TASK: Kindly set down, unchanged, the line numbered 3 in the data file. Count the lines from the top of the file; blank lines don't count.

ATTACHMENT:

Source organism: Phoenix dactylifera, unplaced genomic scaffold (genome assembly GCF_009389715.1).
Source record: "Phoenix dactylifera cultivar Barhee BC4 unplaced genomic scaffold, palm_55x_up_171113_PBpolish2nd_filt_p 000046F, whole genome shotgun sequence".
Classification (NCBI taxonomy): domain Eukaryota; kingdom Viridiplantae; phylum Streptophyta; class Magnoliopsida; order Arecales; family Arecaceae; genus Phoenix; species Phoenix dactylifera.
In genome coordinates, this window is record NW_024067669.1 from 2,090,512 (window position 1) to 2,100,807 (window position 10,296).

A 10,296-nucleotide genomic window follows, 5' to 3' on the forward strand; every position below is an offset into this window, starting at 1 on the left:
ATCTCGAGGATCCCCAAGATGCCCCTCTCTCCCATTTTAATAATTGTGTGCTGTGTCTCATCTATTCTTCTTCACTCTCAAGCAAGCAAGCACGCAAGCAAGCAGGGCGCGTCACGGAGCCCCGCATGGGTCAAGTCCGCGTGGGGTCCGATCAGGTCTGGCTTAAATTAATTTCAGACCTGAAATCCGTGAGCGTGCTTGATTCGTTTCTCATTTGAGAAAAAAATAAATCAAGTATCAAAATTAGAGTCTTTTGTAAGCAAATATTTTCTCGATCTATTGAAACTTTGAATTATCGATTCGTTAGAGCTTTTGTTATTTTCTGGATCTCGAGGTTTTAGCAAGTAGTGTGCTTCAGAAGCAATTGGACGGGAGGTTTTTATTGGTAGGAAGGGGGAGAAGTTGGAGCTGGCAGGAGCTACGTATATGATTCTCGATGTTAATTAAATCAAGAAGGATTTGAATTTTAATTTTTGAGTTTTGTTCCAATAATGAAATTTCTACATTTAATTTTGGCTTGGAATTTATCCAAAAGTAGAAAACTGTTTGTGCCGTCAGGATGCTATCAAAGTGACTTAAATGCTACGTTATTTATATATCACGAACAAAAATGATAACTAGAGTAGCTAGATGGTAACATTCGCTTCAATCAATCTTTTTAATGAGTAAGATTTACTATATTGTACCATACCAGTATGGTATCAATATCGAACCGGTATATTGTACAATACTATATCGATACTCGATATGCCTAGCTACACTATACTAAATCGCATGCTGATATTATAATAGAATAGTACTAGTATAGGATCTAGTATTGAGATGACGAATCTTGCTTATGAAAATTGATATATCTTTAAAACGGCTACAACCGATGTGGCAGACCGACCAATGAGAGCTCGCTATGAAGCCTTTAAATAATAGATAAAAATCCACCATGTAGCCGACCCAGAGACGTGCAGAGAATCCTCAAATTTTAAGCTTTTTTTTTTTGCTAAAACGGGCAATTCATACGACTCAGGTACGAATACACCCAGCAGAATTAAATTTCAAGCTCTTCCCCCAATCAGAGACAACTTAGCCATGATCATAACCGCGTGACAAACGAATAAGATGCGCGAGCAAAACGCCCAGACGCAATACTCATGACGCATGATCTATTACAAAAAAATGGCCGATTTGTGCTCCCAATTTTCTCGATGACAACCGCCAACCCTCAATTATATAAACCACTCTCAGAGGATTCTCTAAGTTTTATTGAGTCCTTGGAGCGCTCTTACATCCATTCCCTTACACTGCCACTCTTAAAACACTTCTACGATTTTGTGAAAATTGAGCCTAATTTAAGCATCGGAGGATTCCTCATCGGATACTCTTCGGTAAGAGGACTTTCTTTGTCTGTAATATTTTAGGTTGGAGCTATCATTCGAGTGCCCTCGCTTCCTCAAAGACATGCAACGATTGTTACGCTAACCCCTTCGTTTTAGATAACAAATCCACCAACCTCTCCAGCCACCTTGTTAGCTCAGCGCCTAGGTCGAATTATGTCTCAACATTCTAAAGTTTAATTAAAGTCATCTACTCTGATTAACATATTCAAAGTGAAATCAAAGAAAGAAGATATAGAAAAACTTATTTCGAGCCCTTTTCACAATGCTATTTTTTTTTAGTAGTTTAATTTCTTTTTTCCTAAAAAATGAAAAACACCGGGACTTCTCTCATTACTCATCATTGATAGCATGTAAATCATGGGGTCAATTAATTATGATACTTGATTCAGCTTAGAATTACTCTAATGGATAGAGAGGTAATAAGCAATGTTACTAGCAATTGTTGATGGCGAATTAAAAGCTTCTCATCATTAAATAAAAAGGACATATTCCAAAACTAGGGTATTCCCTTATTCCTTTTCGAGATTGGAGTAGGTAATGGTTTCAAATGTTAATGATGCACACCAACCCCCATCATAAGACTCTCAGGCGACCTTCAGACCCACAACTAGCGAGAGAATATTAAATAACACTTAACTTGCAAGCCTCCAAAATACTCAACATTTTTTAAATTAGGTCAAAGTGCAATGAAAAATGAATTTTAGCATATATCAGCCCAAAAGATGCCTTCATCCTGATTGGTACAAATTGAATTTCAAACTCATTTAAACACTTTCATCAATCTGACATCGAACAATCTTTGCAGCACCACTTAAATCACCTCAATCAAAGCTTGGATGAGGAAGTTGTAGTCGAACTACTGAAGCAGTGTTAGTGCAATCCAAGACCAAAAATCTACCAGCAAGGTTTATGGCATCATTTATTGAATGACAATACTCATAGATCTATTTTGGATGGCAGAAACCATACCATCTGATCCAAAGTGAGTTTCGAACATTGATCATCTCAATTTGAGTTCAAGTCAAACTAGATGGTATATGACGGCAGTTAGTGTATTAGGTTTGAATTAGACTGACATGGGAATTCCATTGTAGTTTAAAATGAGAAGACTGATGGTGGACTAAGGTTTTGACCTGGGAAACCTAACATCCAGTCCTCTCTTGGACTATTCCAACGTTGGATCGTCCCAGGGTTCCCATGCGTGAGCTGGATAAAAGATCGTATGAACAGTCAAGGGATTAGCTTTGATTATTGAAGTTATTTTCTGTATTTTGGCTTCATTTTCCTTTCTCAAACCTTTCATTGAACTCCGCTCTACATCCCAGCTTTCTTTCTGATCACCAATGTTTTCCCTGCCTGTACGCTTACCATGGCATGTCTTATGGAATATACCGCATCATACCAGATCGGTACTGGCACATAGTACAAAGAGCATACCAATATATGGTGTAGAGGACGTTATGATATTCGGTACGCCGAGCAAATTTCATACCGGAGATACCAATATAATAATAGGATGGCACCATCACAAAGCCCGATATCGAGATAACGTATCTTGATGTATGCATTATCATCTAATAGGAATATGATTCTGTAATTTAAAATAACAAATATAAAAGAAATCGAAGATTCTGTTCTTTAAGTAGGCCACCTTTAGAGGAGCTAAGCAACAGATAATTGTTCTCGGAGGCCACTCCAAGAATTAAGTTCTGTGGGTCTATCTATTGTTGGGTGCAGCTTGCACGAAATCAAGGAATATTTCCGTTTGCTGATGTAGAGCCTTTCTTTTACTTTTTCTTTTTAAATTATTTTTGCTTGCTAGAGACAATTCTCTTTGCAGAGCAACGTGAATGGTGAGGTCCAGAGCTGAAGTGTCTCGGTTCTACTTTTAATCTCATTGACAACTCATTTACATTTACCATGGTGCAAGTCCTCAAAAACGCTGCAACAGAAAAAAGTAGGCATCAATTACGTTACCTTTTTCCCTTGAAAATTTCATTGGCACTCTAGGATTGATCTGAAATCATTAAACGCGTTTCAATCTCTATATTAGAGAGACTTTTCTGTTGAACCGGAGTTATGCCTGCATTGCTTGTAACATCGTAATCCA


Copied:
Classification (NCBI taxonomy): domain Eukaryota; kingdom Viridiplantae; phylum Streptophyta; class Magnoliopsida; order Arecales; family Arecaceae; genus Phoenix; species Phoenix dactylifera.